24 Drinking is intrinsically tied to relaxation, and boating. The cottage is all about ‘good times’. They enjoy a cold beer on a hot summer day, wherever they are. The boat feels like the perfect spot to enjoy a drink or two with friends – it’s what we do. “If my lifejacket had a place for a beer, I might wear one!” - TNK “You take the cooler with you in the boat. It is hot, you are on vacation, you’re looking to kick back – and this mostly includes drinking.” - VK Implications on Safety I have the right to relax
Reactions to the new PFDs* 25 *PFDs shown to participants “Your friends would not mock you in these.” – TK “They are cool!” – VNK Kayaking-style fishing vest They like pockets – it becomes part of their fishing attire. Useful instead of limiting. Not too restrictive in design Suspender-style inflatable PFD Thin = light/cool Will fit well Sophisticated colours Those aware of them felt they were too expensive (estimated at $200-$300). Very few men had seen the new PFDs: they’re not being advertised, nor seen to be worn by leaders of watersports, while in their boats. Reactions were very positive on styles:
26 What are the more motivating messages to change behaviour? Participants were asked to rank alternative messages in terms of their ability to motivate them to change their behavior. Their selections have been organized on the following pages to reflect their relative (qualitative) influence, accompanied by reasons why. Colour Legend: More Motivating Moderately Motivating Least Motivating
Consequences and Motivators 27 Encourages me to wear a lifejacket more often L12. As a parent, by not wearing your lifejacket, you are showing your children it is OK for them to go without a lifejacket / take the same risks, when they are older. Even if you don’t have a boating mishap where you need a lifejacket to survive, they might. L13. An inflatable lifejacket is light and comfortable – an easy way to get the protection of a lifejacket without the bulkiness/lack of comfort of traditional lifejackets, that does not interfere at all with your on- the-water activities. L3. The “shock effect” is worse in cold water. Canadian waters are cold most of the time. The shock / surprise of entering cold water unexpectedly can intensify the gasping reflex, you may inhale water and if you are not wearing a lifejacket, drown within 1 minute. L9. Being a good swimmer will not save you from the effects of cold water. And currents, undertows and rough water can make it very difficult for even strong swimmers to survive and swim for very long without a lifejacket. More Motivating
Consequences and Motivators 28 L2. The shock of falling into deep water is completely different than choosing to jump or dive into water…it is unexpected and this unexpected entry causes a gasping reflex; you may involuntarily inhale water and if you are not wearing a lifejacket, drown within 1 minute. This can happen in any temperature of water. This means that if you unexpectedly end up in deep water, while out in a powerboat or canoe, there is a good chance you may drown if you’re not wearing a lifejacket. L5. If you survive the shock of your initial immersion into cold water, your muscles and body will begin to lose the capability of meaningful movement in 10 minutes. And then you will gradually lose your ability to swim. If you are not wearing a lifejacket, your head will begin slipping under the water, and you will drown. L14. Modern “kayaking style” lifejackets, designed for ease of paddling while wearing them, are as comfortable to wear as a vest. They do not interfere with your on-the-water fishing or boating activities, while giving you the flotation protection of a traditional lifejacket. A comfortable choice for any on-the- water boating activities. L6. A lifejacket buys you time to be rescued from cold water. Even in really cold water, hypothermia (cooling of your core body temperature) does not cause you to become unconscious for 1 hour or so. You won’t be able to swim or move much, but if you are wearing a lifejacket you can survive that long, to be rescued. Even longer in cool but not freezing cold water. L7. A lifejacket buys you time to be rescued. It is very tiring to hold onto a boat. And getting back into the boat may be impossible, if the boat has swamped or capsized. Wearing a lifejacket allows you to keep your head above water and conserve your energy, until you are rescued. Moderately Motivating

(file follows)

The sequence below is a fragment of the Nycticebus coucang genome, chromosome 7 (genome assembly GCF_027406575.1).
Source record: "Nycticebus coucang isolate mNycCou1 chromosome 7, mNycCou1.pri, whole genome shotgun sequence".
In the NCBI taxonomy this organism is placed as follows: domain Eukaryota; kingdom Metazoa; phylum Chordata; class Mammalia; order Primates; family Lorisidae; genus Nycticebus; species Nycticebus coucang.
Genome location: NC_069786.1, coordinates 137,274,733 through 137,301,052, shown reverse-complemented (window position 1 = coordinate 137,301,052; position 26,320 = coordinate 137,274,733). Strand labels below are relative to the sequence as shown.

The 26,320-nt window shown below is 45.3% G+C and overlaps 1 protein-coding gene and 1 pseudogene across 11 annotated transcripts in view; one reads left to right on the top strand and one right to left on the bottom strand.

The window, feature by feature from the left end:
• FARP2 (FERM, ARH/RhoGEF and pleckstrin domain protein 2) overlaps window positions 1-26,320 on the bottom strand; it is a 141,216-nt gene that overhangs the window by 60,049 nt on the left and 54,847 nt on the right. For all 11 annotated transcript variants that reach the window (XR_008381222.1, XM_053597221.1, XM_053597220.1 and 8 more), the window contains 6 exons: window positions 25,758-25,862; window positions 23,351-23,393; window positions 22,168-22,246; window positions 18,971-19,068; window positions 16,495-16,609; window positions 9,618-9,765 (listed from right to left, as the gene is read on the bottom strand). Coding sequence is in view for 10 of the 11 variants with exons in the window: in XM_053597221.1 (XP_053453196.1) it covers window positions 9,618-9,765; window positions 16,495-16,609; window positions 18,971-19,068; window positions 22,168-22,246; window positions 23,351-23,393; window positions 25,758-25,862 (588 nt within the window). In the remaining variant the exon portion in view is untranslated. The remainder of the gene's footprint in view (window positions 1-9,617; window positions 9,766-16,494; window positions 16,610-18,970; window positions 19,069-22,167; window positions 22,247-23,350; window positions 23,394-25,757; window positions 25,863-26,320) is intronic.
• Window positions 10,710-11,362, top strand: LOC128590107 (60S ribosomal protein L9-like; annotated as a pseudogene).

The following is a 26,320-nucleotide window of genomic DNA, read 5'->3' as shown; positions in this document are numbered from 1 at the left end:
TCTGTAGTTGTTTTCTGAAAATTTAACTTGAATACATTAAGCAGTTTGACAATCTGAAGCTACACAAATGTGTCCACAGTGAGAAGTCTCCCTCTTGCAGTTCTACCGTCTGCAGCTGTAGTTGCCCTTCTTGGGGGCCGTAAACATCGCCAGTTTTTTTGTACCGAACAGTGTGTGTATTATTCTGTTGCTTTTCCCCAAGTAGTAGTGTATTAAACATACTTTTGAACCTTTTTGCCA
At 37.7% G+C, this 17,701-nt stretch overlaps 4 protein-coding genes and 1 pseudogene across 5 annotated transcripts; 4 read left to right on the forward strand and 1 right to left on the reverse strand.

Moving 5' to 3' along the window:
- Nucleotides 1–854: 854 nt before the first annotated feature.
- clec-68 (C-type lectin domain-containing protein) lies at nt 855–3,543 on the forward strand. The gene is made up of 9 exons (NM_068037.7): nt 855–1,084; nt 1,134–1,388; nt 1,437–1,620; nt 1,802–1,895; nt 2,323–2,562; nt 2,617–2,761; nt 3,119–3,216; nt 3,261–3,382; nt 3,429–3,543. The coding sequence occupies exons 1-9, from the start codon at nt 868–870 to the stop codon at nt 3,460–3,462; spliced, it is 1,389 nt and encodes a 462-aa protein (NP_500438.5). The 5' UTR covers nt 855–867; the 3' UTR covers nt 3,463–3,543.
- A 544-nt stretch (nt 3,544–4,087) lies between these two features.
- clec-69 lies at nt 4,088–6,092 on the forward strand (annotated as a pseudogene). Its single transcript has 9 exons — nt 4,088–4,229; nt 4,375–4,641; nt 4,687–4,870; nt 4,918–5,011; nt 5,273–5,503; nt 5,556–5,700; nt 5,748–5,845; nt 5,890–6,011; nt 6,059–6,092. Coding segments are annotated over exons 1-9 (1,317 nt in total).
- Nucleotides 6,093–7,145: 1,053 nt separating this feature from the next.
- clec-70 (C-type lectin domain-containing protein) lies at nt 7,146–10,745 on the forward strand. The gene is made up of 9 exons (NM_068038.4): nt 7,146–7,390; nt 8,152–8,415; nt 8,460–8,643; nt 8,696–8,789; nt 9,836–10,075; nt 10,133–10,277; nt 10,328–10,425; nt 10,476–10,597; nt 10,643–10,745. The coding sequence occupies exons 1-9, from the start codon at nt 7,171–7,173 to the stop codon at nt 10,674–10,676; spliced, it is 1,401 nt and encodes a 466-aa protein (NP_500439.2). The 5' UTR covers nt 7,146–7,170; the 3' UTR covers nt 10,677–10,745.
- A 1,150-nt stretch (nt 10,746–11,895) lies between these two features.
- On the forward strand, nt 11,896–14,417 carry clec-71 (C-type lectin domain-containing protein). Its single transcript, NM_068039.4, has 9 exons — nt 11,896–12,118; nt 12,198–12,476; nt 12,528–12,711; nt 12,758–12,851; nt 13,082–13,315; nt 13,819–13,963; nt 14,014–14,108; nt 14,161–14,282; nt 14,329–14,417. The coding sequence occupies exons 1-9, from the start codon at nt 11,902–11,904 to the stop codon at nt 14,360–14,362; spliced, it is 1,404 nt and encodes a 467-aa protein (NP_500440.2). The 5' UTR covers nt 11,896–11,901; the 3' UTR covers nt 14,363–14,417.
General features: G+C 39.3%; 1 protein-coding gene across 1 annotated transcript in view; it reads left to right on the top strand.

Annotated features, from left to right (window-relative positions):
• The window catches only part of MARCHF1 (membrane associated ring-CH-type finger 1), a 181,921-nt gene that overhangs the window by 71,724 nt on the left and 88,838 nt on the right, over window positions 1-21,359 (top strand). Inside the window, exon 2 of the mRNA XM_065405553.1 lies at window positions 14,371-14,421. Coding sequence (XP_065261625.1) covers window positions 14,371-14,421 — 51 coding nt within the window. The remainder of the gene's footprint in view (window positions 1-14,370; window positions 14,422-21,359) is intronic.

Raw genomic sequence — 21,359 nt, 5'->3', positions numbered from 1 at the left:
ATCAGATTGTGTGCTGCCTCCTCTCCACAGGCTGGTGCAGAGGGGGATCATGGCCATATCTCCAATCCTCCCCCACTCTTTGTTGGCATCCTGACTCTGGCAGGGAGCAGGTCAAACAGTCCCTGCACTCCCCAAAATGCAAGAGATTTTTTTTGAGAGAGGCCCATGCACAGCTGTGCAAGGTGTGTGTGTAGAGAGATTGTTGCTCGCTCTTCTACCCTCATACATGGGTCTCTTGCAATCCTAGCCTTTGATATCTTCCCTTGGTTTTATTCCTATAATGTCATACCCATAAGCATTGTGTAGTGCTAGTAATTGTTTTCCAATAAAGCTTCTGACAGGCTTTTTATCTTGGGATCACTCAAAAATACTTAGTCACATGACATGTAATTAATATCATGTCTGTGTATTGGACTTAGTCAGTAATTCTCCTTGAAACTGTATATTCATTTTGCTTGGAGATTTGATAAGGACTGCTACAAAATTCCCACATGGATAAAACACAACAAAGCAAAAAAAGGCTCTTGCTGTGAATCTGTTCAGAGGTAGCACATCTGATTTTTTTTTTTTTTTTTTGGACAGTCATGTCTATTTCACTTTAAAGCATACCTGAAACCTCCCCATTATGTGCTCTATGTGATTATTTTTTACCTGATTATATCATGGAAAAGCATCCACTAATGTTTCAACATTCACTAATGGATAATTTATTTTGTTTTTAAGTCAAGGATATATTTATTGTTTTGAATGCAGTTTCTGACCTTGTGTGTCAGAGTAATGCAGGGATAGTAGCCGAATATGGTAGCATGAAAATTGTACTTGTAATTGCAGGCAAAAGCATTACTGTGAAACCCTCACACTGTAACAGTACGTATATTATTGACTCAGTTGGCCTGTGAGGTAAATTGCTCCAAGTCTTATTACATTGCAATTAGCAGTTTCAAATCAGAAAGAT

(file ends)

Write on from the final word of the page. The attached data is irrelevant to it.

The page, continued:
Consequences and Motivators 29 L11. Wearing a lifejacket means you are prepared if you need it. If you unexpectedly fall in, you will not have the time to locate your lifejacket, reach for it and put it on. Falling into the water is sudden and quick. It will be very difficult or impossible for you to put a lifejacket on after you are already in the water. It may still be in the boat; and/or you may be disoriented; and even if you aren’t, trying to put on a floating lifejacket while you are in the water is very difficult. L10. Wearing a lifejacket prepares and protects you for the unexpected. You may be a very conscientious boater. However many situations can arise, that result in ending up in the water unexpectedly, due to your boat (powerboat or canoe) swamping or capsizing, or falling overboard: Rough water due to changes in weather. (Note: they might put one on if the water is hazardous.) Unexpected effects of waves from other boats. Unknown or unexpected rocks, logs, tree stumps or other obstacles in the water. Mechanical difficulties with your boat. Passenger thrown overboard when boat driver unexpectedly swerves / changes direction to avoid something (a log, etc.) floating in the water. Reaching over side of boat (e.g.. to net fish, raise or lower anchor, etc.) and falling in. Loss of balance may be exacerbated by consumption of alcohol or wave motion. Man urinating over side of boat, losing balance and falling in. …You may end up in the water when you least expect it, even when you are being a responsible boat operator. …Canadian boaters have drowned in all of the situations above. Least Motivating